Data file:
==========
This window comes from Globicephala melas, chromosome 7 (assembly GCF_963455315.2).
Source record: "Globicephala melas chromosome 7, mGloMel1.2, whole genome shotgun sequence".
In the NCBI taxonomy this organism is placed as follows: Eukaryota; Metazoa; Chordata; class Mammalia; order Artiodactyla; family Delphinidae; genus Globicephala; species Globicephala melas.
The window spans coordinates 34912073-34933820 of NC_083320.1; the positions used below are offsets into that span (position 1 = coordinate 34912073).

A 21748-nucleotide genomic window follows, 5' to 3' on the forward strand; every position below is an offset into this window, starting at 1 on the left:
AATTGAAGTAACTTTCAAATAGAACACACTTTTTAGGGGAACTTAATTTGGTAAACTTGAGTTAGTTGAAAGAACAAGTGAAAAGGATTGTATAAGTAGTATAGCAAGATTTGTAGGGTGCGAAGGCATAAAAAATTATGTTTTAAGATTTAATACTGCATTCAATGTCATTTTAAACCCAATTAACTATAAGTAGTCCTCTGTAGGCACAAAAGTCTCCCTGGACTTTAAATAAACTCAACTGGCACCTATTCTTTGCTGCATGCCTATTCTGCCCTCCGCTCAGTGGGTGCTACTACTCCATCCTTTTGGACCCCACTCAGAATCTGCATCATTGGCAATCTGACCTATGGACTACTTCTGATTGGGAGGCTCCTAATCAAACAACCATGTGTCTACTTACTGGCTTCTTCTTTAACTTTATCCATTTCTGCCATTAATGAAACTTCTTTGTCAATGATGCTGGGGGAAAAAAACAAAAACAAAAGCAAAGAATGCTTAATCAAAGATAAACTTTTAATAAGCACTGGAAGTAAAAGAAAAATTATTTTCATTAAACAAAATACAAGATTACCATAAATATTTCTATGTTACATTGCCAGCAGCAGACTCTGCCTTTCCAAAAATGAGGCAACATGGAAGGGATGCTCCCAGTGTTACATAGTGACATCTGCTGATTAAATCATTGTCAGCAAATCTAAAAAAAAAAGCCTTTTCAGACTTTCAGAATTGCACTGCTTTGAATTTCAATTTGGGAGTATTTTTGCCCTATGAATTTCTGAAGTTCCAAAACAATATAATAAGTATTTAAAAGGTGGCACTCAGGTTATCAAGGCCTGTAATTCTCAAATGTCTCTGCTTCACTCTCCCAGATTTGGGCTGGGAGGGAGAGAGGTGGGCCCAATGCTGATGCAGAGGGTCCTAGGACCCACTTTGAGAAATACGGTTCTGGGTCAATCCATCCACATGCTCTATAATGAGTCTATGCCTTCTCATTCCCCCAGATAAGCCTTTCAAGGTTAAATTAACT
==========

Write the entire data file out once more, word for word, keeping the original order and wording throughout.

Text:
This window comes from Globicephala melas, chromosome 7 (assembly GCF_963455315.2).
Source record: "Globicephala melas chromosome 7, mGloMel1.2, whole genome shotgun sequence".
In the NCBI taxonomy this organism is placed as follows: Eukaryota; Metazoa; Chordata; class Mammalia; order Artiodactyla; family Delphinidae; genus Globicephala; species Globicephala melas.
The window spans coordinates 34912073-34933820 of NC_083320.1; the positions used below are offsets into that span (position 1 = coordinate 34912073).

A 21748-nucleotide genomic window follows, 5' to 3' on the forward strand; every position below is an offset into this window, starting at 1 on the left:
AATTGAAGTAACTTTCAAATAGAACACACTTTTTAGGGGAACTTAATTTGGTAAACTTGAGTTAGTTGAAAGAACAAGTGAAAAGGATTGTATAAGTAGTATAGCAAGATTTGTAGGGTGCGAAGGCATAAAAAATTATGTTTTAAGATTTAATACTGCATTCAATGTCATTTTAAACCCAATTAACTATAAGTAGTCCTCTGTAGGCACAAAAGTCTCCCTGGACTTTAAATAAACTCAACTGGCACCTATTCTTTGCTGCATGCCTATTCTGCCCTCCGCTCAGTGGGTGCTACTACTCCATCCTTTTGGACCCCACTCAGAATCTGCATCATTGGCAATCTGACCTATGGACTACTTCTGATTGGGAGGCTCCTAATCAAACAACCATGTGTCTACTTACTGGCTTCTTCTTTAACTTTATCCATTTCTGCCATTAATGAAACTTCTTTGTCAATGATGCTGGGGGAAAAAAACAAAAACAAAAGCAAAGAATGCTTAATCAAAGATAAACTTTTAATAAGCACTGGAAGTAAAAGAAAAATTATTTTCATTAAACAAAATACAAGATTACCATAAATATTTCTATGTTACATTGCCAGCAGCAGACTCTGCCTTTCCAAAAATGAGGCAACATGGAAGGGATGCTCCCAGTGTTACATAGTGACATCTGCTGATTAAATCATTGTCAGCAAATCTAAAAAAAAAAGCCTTTTCAGACTTTCAGAATTGCACTGCTTTGAATTTCAATTTGGGAGTATTTTTGCCCTATGAATTTCTGAAGTTCCAAAACAATATAATAAGTATTTAAAAGGTGGCACTCAGGTTATCAAGGCCTGTAATTCTCAAATGTCTCTGCTTCACTCTCCCAGATTTGGGCTGGGAGGGAGAGAGGTGGGCCCAATGCTGATGCAGAGGGTCCTAGGACCCACTTTGAGAAATACGGTTCTGGGTCAATCCATCCACATGCTCTATAATGAGTCTATGCCTTCTCATTCCCCCAGATAAGCCTTTCAAGGTTAAATTAACT